A report in New York Times , which sheds light on the detrimental effects of using cellphones while walking, lists several instances of people ending up in hospitals after crashing into things while walking distracted by the world's favourite electronic gadget.
A study conducted by Ohio State University, shows that in 2008 over 1,000 pedestrians visited emergency rooms as they tripped, fell or ran into something while using a cellphone. And the numbers double every year.
The increasing trend of people perceiving single-tasking as boring has led cognitive psychologists, neurologists and other researchers to study the impact of multitasking.
Studies suggest that using a cellphone uses considerable amount of the person's cognition (or thinking process) and awareness.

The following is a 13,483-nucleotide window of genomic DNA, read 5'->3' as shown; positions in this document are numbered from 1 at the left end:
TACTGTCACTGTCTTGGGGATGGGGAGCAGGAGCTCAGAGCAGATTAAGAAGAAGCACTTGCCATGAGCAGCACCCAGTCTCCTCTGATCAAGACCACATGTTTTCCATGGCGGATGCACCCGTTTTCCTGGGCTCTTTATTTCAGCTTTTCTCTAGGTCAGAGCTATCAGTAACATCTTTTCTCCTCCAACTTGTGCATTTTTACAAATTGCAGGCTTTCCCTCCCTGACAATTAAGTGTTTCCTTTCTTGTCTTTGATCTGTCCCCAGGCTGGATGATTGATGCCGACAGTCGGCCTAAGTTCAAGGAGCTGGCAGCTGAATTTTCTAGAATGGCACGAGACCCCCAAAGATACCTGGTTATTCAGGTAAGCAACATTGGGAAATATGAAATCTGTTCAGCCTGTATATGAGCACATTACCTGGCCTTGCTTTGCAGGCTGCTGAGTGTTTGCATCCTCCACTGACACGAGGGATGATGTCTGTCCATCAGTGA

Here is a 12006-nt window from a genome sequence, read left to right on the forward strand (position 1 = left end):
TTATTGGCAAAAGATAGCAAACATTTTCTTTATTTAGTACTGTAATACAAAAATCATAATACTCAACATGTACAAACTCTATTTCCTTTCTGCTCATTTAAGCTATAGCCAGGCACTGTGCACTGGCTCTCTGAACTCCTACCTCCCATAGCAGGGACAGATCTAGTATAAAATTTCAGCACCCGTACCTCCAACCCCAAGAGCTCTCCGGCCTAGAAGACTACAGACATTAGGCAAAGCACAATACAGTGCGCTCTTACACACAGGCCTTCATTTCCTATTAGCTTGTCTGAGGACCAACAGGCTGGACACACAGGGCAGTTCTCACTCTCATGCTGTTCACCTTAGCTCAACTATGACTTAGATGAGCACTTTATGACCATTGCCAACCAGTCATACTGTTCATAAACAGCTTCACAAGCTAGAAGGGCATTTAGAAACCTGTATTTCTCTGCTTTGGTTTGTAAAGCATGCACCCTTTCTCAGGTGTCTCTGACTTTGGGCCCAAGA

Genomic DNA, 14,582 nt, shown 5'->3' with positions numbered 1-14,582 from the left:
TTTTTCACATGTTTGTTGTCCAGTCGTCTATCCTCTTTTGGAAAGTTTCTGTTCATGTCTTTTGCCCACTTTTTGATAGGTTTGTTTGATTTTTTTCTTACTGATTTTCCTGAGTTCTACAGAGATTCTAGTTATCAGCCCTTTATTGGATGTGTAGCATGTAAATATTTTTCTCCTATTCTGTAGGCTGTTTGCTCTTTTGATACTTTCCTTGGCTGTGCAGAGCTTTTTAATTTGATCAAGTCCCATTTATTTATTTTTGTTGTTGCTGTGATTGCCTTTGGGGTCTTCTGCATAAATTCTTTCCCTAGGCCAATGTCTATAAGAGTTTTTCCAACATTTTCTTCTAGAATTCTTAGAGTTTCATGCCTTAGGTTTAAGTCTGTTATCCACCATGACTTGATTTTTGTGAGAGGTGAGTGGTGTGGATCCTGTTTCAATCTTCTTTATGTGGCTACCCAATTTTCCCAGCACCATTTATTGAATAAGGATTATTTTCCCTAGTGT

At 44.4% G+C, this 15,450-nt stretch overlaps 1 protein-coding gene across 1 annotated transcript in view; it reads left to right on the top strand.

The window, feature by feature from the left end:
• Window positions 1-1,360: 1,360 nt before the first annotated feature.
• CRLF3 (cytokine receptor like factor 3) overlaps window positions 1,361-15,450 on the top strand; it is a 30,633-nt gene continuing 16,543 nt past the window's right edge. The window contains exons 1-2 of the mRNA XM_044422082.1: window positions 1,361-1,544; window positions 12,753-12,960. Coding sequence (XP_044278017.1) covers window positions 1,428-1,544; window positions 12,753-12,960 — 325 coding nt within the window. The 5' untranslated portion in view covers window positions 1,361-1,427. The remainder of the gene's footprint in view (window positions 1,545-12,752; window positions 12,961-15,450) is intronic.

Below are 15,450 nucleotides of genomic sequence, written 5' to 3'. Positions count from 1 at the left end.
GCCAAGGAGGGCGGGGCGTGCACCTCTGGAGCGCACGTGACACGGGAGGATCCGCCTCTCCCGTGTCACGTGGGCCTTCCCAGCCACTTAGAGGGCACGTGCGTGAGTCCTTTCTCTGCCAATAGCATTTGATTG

Even though we all want to believe that the talking on the cellphone requires only auditory attention, researches state otherwise. Studies have found that cellphones require as much as our visual attention as auditory.
These basic findings sum up the the reasons behind people running into poles, crashing into parked vehicle and even meeting with serious accidents while busy on the phone.
Using cellphones also trumps the traditional measure of pedestrian skill at multitasking - chewing gum.
Adam Gazzaley, a neuroscientist at the University of California, San Francisco, who pointed out that walking and chewing are repetitive well practised tasks and are therefore automatic, said, “They don"t compete for resources like texting and walking."